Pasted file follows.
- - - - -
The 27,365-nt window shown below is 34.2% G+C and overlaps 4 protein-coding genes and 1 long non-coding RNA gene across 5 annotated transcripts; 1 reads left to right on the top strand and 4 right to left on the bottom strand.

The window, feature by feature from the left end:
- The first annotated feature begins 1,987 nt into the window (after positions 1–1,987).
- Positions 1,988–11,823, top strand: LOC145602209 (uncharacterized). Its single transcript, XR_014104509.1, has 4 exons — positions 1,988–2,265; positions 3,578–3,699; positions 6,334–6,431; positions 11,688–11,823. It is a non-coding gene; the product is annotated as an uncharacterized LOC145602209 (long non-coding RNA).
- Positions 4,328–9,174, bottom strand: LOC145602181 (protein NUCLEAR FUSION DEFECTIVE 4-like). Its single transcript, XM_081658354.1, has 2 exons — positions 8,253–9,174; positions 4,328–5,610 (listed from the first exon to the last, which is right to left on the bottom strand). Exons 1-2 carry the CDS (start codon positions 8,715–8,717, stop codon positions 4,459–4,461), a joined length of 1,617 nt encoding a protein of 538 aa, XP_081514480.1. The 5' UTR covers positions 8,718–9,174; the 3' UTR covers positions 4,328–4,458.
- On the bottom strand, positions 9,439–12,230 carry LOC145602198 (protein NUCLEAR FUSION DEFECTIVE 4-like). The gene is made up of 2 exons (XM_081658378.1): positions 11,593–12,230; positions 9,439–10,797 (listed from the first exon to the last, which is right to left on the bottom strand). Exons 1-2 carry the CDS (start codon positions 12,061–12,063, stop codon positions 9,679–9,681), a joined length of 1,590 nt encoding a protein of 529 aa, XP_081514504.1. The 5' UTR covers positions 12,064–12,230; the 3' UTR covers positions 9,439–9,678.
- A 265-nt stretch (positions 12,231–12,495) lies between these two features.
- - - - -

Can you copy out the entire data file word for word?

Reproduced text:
The 27,365-nt window shown below is 34.2% G+C and overlaps 4 protein-coding genes and 1 long non-coding RNA gene across 5 annotated transcripts; 1 reads left to right on the top strand and 4 right to left on the bottom strand.

The window, feature by feature from the left end:
- The first annotated feature begins 1,987 nt into the window (after positions 1–1,987).
- Positions 1,988–11,823, top strand: LOC145602209 (uncharacterized). Its single transcript, XR_014104509.1, has 4 exons — positions 1,988–2,265; positions 3,578–3,699; positions 6,334–6,431; positions 11,688–11,823. It is a non-coding gene; the product is annotated as an uncharacterized LOC145602209 (long non-coding RNA).
- Positions 4,328–9,174, bottom strand: LOC145602181 (protein NUCLEAR FUSION DEFECTIVE 4-like). Its single transcript, XM_081658354.1, has 2 exons — positions 8,253–9,174; positions 4,328–5,610 (listed from the first exon to the last, which is right to left on the bottom strand). Exons 1-2 carry the CDS (start codon positions 8,715–8,717, stop codon positions 4,459–4,461), a joined length of 1,617 nt encoding a protein of 538 aa, XP_081514480.1. The 5' UTR covers positions 8,718–9,174; the 3' UTR covers positions 4,328–4,458.
- On the bottom strand, positions 9,439–12,230 carry LOC145602198 (protein NUCLEAR FUSION DEFECTIVE 4-like). The gene is made up of 2 exons (XM_081658378.1): positions 11,593–12,230; positions 9,439–10,797 (listed from the first exon to the last, which is right to left on the bottom strand). Exons 1-2 carry the CDS (start codon positions 12,061–12,063, stop codon positions 9,679–9,681), a joined length of 1,590 nt encoding a protein of 529 aa, XP_081514504.1. The 5' UTR covers positions 12,064–12,230; the 3' UTR covers positions 9,439–9,678.
- A 265-nt stretch (positions 12,231–12,495) lies between these two features.